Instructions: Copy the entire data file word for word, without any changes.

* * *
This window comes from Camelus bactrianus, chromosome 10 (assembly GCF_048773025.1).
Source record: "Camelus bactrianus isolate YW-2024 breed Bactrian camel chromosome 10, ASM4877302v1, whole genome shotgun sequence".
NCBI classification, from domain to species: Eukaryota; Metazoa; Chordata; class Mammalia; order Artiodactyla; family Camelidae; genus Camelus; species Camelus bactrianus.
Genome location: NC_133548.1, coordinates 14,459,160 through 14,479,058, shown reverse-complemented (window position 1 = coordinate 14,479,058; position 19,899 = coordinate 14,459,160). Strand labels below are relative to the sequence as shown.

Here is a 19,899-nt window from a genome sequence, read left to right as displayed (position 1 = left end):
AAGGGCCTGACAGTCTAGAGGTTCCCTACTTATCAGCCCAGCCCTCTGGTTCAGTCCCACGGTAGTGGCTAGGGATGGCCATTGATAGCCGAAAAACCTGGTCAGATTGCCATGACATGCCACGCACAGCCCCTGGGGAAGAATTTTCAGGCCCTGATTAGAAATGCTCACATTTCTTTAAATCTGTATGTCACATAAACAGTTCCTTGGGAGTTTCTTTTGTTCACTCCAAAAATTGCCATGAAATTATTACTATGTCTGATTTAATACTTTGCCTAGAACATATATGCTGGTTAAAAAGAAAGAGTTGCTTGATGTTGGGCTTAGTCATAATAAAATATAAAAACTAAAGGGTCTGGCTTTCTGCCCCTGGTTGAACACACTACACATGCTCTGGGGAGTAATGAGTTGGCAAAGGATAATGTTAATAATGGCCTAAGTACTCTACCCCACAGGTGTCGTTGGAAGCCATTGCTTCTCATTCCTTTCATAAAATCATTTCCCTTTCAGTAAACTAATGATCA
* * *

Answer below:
This window comes from Camelus bactrianus, chromosome 10 (assembly GCF_048773025.1).
Source record: "Camelus bactrianus isolate YW-2024 breed Bactrian camel chromosome 10, ASM4877302v1, whole genome shotgun sequence".
NCBI classification, from domain to species: Eukaryota; Metazoa; Chordata; class Mammalia; order Artiodactyla; family Camelidae; genus Camelus; species Camelus bactrianus.
Genome location: NC_133548.1, coordinates 14,459,160 through 14,479,058, shown reverse-complemented (window position 1 = coordinate 14,479,058; position 19,899 = coordinate 14,459,160). Strand labels below are relative to the sequence as shown.

Here is a 19,899-nt window from a genome sequence, read left to right as displayed (position 1 = left end):
AAGGGCCTGACAGTCTAGAGGTTCCCTACTTATCAGCCCAGCCCTCTGGTTCAGTCCCACGGTAGTGGCTAGGGATGGCCATTGATAGCCGAAAAACCTGGTCAGATTGCCATGACATGCCACGCACAGCCCCTGGGGAAGAATTTTCAGGCCCTGATTAGAAATGCTCACATTTCTTTAAATCTGTATGTCACATAAACAGTTCCTTGGGAGTTTCTTTTGTTCACTCCAAAAATTGCCATGAAATTATTACTATGTCTGATTTAATACTTTGCCTAGAACATATATGCTGGTTAAAAAGAAAGAGTTGCTTGATGTTGGGCTTAGTCATAATAAAATATAAAAACTAAAGGGTCTGGCTTTCTGCCCCTGGTTGAACACACTACACATGCTCTGGGGAGTAATGAGTTGGCAAAGGATAATGTTAATAATGGCCTAAGTACTCTACCCCACAGGTGTCGTTGGAAGCCATTGCTTCTCATTCCTTTCATAAAATCATTTCCCTTTCAGTAAACTAATGATCA